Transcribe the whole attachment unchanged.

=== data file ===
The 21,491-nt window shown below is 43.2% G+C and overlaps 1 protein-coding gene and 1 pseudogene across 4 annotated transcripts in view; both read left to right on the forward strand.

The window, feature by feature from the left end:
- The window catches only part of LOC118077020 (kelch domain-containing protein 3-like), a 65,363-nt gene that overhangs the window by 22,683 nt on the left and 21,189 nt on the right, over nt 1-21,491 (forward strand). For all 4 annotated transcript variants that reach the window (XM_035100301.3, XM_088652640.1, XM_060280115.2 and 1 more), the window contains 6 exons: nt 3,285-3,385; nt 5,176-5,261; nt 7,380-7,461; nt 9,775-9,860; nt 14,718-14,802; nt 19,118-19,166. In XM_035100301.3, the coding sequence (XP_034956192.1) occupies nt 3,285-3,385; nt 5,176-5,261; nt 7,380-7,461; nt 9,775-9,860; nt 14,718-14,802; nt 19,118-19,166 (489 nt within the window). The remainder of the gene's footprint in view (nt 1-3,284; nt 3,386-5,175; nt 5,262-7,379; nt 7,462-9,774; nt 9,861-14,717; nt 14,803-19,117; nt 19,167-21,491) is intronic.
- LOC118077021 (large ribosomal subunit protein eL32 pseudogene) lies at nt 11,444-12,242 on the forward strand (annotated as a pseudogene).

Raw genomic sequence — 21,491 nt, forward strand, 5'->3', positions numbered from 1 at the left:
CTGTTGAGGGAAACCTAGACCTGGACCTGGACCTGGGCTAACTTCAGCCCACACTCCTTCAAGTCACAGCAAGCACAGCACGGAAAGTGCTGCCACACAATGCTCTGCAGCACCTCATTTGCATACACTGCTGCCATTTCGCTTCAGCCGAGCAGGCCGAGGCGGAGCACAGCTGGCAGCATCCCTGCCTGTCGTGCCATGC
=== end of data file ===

The 21,491-nt window shown below is 43.2% G+C and overlaps 1 protein-coding gene and 1 pseudogene across 4 annotated transcripts in view; both read left to right on the forward strand.

The window, feature by feature from the left end:
- The window catches only part of LOC118077020 (kelch domain-containing protein 3-like), a 65,363-nt gene that overhangs the window by 22,683 nt on the left and 21,189 nt on the right, over nt 1-21,491 (forward strand). For all 4 annotated transcript variants that reach the window (XM_035100301.3, XM_088652640.1, XM_060280115.2 and 1 more), the window contains 6 exons: nt 3,285-3,385; nt 5,176-5,261; nt 7,380-7,461; nt 9,775-9,860; nt 14,718-14,802; nt 19,118-19,166. In XM_035100301.3, the coding sequence (XP_034956192.1) occupies nt 3,285-3,385; nt 5,176-5,261; nt 7,380-7,461; nt 9,775-9,860; nt 14,718-14,802; nt 19,118-19,166 (489 nt within the window). The remainder of the gene's footprint in view (nt 1-3,284; nt 3,386-5,175; nt 5,262-7,379; nt 7,462-9,774; nt 9,861-14,717; nt 14,803-19,117; nt 19,167-21,491) is intronic.
- LOC118077021 (large ribosomal subunit protein eL32 pseudogene) lies at nt 11,444-12,242 on the forward strand (annotated as a pseudogene).

Raw genomic sequence — 21,491 nt, forward strand, 5'->3', positions numbered from 1 at the left:
CTGTTGAGGGAAACCTAGACCTGGACCTGGACCTGGGCTAACTTCAGCCCACACTCCTTCAAGTCACAGCAAGCACAGCACGGAAAGTGCTGCCACACAATGCTCTGCAGCACCTCATTTGCATACACTGCTGCCATTTCGCTTCAGCCGAGCAGGCCGAGGCGGAGCACAGCTGGCAGCATCCCTGCCTGTCGTGCCATGC